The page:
Cybersource contends that, by definition, a tangible, man-made article of manufacture such as a ‘computer readable medium containing program instructions’ cannot possibly fall within any of ht three patent-eligibility exceptions the Supreme Court has recognized for ‘laws of nature, physical phenomena, [or] abstract ideas.” [citation omitted] We disagree. Opinion at 16.
Friday, August 19, 2011
Federal Circuit Rejects Computer Readable Media Claims under Section 101
The ebb and flow regarding the scope of patentable subject matter for computer-related inventions continues this week with the Federal Circuits decision in Cybersource Corp. v. Retail Decisions, Inc.
In Cybersource, two claims of U.S. Patent No. 6,029,154 (“the ‘154 patent”) were invalidated by the district court under 35 U.S.C. § 101 for failure to recite patent-eligible subject matter. One of the claims, Claim 3 was directed to a “method for verifying the validity of a credit card transaction” and recited three steps, including “obtaining information…”, “constructing a map of credit card numbers…,” and “utilizing the map…to determine if the credit card transaction is valid.” Claim 2 was directed to “computer readable medium containing programming instructions” and recited “execution of the program instructions by one or more processors of a computer system” in the body of the claim. The Federal Circuit affirmed.
The decision with respect to the naked method claim (claim 3) is not too controversial. The outcome with respect to Claim 2, however, represents a significant shift in the patent-eligible subject matter landscape. Why, you ask? Because for the last 15 years, patent practitioners in the computer arts have relied on In re Beauregard, 53 F.3d 1583 (Fed. Cir. 1995) for the proposition that claims drawn to “computer readable media” were patent-eligible articles of manufacture, not methods subject to the vagaries of Section 101. (“The Commissioner now states ‘that computer programs embodied in a tangible medium, such as floppy diskettes, are patentable subject matter under 35 U.S.C. § 101 and must be examined under 35 U.S.C. §§ 102 and 103.’) (Note - there was no actual holding from the Federal Circuit in In re Beauregard, simply a remand. Since the Commissioner ultimately agreed with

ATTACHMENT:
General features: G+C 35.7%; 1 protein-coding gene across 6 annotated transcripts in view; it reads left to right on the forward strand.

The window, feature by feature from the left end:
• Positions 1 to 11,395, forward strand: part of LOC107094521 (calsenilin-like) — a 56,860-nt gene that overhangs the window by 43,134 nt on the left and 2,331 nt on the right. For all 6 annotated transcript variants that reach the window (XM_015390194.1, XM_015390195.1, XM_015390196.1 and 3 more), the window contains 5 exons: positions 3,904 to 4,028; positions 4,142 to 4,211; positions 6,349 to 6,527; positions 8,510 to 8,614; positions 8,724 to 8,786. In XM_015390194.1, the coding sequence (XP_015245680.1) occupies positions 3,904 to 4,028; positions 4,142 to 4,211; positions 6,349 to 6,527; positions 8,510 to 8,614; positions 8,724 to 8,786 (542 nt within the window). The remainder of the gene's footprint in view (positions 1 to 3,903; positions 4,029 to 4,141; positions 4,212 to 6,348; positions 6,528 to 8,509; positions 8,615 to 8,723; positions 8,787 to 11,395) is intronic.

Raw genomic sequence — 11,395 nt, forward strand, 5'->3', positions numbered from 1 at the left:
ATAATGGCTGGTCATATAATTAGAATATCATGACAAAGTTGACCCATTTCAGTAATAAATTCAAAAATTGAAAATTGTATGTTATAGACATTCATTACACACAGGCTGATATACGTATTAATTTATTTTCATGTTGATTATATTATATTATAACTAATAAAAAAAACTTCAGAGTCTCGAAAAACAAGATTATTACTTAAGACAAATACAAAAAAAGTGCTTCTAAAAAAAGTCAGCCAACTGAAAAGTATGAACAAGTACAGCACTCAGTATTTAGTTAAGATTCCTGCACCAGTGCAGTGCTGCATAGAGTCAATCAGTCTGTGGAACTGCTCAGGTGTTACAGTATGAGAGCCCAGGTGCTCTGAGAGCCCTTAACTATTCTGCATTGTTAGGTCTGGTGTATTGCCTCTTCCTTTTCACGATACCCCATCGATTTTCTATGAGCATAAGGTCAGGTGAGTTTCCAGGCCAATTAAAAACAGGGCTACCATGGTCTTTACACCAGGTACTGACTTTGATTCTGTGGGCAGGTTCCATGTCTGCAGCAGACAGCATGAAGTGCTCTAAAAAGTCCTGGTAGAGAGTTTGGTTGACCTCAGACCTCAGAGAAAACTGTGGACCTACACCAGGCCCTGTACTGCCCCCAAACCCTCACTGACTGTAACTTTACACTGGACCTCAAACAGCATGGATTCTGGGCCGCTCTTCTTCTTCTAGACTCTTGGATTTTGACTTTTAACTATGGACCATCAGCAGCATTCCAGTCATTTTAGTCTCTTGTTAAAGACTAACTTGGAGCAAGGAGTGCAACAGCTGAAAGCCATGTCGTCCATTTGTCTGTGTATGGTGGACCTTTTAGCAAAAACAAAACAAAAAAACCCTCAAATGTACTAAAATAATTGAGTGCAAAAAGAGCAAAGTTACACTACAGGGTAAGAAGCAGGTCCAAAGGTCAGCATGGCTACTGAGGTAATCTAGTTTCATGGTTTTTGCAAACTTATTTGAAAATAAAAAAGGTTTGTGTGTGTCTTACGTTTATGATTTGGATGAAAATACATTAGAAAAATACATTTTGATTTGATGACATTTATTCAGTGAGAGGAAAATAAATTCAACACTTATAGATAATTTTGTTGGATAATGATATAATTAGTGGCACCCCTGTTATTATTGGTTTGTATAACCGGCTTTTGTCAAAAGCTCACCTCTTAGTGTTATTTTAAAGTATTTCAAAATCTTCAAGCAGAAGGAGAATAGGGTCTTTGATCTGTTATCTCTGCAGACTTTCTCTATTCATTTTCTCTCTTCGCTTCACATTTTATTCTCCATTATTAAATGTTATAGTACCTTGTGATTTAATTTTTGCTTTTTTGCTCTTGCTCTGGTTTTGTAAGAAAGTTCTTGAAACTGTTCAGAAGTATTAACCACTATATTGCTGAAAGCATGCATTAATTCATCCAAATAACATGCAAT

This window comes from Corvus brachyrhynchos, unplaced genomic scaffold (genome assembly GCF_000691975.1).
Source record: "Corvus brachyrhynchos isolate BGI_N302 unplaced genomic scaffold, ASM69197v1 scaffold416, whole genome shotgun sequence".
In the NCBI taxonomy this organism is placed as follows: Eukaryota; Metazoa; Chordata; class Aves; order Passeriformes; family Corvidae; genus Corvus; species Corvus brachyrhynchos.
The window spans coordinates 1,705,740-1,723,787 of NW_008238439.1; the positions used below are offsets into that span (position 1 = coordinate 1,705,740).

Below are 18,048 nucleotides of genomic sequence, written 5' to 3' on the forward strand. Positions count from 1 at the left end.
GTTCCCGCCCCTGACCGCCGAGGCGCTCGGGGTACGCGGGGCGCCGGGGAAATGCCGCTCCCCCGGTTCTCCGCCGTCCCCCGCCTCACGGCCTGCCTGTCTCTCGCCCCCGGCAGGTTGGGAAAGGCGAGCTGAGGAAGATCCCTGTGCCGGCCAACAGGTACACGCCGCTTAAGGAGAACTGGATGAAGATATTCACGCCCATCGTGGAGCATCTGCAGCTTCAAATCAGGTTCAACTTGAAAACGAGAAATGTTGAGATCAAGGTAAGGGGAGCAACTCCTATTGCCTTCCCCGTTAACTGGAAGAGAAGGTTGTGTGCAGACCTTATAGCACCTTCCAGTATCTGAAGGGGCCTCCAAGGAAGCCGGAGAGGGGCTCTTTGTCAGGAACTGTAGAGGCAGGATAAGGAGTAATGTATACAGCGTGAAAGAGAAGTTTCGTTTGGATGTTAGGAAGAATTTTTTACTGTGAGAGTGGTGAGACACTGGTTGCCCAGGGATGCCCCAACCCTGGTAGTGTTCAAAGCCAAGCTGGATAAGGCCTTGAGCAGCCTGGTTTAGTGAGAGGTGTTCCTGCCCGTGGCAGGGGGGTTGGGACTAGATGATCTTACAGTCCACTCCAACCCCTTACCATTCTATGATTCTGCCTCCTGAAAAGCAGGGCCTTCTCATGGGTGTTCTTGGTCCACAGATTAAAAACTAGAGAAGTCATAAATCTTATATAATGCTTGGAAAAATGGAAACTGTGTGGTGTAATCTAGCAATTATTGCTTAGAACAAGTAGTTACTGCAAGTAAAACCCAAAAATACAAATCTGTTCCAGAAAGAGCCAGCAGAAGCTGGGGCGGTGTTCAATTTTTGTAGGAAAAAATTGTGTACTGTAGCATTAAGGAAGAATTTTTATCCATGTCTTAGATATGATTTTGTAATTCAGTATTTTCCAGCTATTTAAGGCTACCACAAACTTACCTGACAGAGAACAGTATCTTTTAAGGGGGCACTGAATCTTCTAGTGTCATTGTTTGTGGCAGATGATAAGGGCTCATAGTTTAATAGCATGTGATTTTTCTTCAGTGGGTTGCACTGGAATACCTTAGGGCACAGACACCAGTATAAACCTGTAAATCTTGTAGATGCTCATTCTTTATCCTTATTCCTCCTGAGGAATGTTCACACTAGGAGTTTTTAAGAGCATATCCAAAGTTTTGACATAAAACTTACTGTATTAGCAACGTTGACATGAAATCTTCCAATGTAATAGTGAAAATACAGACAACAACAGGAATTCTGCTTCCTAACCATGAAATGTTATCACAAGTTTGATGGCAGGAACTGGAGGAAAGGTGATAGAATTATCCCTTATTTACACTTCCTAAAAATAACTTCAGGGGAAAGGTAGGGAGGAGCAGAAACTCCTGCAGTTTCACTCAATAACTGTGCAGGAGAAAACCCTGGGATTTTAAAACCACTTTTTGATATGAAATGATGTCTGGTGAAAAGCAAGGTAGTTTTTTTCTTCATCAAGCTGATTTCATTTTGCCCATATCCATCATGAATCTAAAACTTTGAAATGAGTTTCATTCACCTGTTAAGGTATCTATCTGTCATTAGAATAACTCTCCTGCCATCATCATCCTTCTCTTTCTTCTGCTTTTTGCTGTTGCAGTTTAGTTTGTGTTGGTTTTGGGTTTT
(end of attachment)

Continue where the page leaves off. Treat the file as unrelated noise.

Beauregard’s position, there was no longer a
case or controversy and thus no jurisdiction before the Federal Circuit.) The
Federal Circuit has now dispelled this long-held reliance:
With those two words, the validity of claims in thousands of issued patents to computer-related inventions are now in doubt.
One line from this opinion that I find somewhat disturbing is that “[r]egardless of what statutory category (‘process, machine, manufacture, or composition of matter’ 35 U.S.C. § 101) a claims language is crafted to literally invoke, we look to the underlying invention for patent-eligibility purposes.” In every other context we need to look at the claim language, all of the claim language, in order to define the “invention.” Under the Cybersource analysis, courts may now ignore express limitations in the claim (such as “computer readable media” or “one or more processors”) to determine an “underlying invention” that is broader than what is actually claimed in order to invoke Section 101. Creating a double standard for the Section 101 analysis just doesn’t feel right.
Very little is certain about the scope of patent-eligible subject matter for computer-related inventions in view of the Cybersource decision except this: we have not seen the end of this issue. My bet is that en banc review is in our near future.